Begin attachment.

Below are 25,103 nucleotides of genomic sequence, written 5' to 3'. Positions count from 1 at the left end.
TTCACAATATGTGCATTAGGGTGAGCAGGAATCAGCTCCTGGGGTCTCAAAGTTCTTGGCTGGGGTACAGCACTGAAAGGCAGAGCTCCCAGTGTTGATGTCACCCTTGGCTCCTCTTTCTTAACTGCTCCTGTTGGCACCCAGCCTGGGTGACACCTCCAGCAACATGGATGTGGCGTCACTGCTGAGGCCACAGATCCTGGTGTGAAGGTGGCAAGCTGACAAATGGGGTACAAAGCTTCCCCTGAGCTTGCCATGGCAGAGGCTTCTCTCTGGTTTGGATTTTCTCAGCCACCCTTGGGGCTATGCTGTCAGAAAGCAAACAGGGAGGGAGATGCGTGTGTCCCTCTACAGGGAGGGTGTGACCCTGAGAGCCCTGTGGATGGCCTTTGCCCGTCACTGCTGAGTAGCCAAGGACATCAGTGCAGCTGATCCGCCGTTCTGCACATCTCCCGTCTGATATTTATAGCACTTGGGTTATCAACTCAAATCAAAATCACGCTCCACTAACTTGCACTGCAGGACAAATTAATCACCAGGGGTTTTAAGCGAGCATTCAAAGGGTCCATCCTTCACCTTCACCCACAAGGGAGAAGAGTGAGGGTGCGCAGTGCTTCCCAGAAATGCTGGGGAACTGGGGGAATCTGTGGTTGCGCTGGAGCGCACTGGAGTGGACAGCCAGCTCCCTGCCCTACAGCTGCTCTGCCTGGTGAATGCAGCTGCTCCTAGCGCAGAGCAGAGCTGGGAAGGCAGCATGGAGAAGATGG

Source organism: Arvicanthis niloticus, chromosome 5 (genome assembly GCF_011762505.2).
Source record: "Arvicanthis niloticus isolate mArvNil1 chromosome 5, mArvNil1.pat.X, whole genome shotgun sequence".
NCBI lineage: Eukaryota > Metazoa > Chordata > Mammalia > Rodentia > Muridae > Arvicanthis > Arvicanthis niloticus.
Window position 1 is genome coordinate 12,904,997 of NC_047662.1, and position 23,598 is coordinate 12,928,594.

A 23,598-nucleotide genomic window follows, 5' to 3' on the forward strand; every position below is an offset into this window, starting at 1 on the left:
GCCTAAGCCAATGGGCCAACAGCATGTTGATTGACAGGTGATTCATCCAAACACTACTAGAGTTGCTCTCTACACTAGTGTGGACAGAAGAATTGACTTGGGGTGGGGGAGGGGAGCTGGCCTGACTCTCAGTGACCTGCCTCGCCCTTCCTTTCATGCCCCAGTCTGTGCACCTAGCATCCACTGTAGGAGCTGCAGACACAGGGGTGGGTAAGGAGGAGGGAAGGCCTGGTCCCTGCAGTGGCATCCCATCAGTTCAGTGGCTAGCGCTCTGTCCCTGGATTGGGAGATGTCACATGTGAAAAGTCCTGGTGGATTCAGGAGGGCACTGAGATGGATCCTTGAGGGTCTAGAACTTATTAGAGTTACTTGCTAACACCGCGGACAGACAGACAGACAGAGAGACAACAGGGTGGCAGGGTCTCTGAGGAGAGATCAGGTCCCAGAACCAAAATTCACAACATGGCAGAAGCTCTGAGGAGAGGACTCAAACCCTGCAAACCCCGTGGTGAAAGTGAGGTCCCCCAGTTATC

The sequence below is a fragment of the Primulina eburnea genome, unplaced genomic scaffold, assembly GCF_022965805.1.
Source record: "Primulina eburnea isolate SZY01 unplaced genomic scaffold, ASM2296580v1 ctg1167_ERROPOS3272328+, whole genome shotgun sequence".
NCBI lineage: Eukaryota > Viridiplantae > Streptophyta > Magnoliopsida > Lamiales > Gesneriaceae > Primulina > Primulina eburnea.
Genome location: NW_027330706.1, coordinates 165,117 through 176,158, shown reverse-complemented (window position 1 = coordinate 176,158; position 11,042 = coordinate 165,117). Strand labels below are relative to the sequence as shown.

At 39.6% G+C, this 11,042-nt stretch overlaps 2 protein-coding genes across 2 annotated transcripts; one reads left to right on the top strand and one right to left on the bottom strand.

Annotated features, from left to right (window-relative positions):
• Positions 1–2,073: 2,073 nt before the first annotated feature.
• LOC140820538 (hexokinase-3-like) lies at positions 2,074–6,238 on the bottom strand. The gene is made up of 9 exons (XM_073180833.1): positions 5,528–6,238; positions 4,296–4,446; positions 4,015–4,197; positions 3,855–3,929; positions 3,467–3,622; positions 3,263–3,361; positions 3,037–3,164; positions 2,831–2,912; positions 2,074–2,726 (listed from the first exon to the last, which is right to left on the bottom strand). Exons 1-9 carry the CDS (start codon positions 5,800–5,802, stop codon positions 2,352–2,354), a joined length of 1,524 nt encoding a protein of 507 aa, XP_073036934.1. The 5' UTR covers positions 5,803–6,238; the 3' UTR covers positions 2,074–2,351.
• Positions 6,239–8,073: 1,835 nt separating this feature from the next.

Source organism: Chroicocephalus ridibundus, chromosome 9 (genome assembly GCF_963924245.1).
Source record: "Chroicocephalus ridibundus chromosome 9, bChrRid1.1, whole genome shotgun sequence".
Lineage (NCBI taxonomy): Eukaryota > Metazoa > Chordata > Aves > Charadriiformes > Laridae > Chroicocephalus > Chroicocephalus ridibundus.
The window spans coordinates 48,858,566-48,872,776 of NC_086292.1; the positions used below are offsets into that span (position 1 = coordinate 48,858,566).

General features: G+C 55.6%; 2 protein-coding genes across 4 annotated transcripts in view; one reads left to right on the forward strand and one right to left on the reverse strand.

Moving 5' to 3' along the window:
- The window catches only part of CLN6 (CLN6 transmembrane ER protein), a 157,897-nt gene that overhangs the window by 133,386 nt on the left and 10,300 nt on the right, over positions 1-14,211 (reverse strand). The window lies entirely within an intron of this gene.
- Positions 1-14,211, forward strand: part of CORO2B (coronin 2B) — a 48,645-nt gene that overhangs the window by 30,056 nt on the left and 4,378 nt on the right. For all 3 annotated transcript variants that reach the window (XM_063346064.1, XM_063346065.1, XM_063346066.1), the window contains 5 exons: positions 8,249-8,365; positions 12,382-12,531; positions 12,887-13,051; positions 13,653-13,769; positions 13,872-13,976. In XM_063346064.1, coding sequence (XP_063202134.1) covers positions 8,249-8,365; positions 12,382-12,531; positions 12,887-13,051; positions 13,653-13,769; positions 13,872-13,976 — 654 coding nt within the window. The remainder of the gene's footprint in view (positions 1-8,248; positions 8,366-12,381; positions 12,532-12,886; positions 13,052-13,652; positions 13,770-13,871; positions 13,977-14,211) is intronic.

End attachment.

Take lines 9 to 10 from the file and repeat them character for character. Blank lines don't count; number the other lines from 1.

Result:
The sequence below is a fragment of the Primulina eburnea genome, unplaced genomic scaffold, assembly GCF_022965805.1.
Source record: "Primulina eburnea isolate SZY01 unplaced genomic scaffold, ASM2296580v1 ctg1167_ERROPOS3272328+, whole genome shotgun sequence".